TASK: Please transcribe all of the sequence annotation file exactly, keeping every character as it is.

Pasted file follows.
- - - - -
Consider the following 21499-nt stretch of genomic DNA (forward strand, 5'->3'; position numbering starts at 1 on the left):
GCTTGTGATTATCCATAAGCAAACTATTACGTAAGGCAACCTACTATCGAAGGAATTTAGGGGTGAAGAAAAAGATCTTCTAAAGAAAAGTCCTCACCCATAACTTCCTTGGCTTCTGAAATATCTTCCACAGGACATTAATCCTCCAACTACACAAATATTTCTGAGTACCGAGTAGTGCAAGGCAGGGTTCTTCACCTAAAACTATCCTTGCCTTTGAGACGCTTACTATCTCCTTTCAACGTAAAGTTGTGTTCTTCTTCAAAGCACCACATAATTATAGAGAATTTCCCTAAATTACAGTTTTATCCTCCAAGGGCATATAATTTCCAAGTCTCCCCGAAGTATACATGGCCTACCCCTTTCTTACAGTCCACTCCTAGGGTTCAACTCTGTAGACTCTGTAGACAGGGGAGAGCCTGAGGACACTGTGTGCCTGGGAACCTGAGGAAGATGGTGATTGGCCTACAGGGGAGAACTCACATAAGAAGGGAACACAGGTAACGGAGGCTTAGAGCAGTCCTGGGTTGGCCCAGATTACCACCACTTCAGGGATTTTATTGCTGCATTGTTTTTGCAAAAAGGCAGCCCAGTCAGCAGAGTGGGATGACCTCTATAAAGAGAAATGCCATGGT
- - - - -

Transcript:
Consider the following 21499-nt stretch of genomic DNA (forward strand, 5'->3'; position numbering starts at 1 on the left):
GCTTGTGATTATCCATAAGCAAACTATTACGTAAGGCAACCTACTATCGAAGGAATTTAGGGGTGAAGAAAAAGATCTTCTAAAGAAAAGTCCTCACCCATAACTTCCTTGGCTTCTGAAATATCTTCCACAGGACATTAATCCTCCAACTACACAAATATTTCTGAGTACCGAGTAGTGCAAGGCAGGGTTCTTCACCTAAAACTATCCTTGCCTTTGAGACGCTTACTATCTCCTTTCAACGTAAAGTTGTGTTCTTCTTCAAAGCACCACATAATTATAGAGAATTTCCCTAAATTACAGTTTTATCCTCCAAGGGCATATAATTTCCAAGTCTCCCCGAAGTATACATGGCCTACCCCTTTCTTACAGTCCACTCCTAGGGTTCAACTCTGTAGACTCTGTAGACAGGGGAGAGCCTGAGGACACTGTGTGCCTGGGAACCTGAGGAAGATGGTGATTGGCCTACAGGGGAGAACTCACATAAGAAGGGAACACAGGTAACGGAGGCTTAGAGCAGTCCTGGGTTGGCCCAGATTACCACCACTTCAGGGATTTTATTGCTGCATTGTTTTTGCAAAAAGGCAGCCCAGTCAGCAGAGTGGGATGACCTCTATAAAGAGAAATGCCATGGT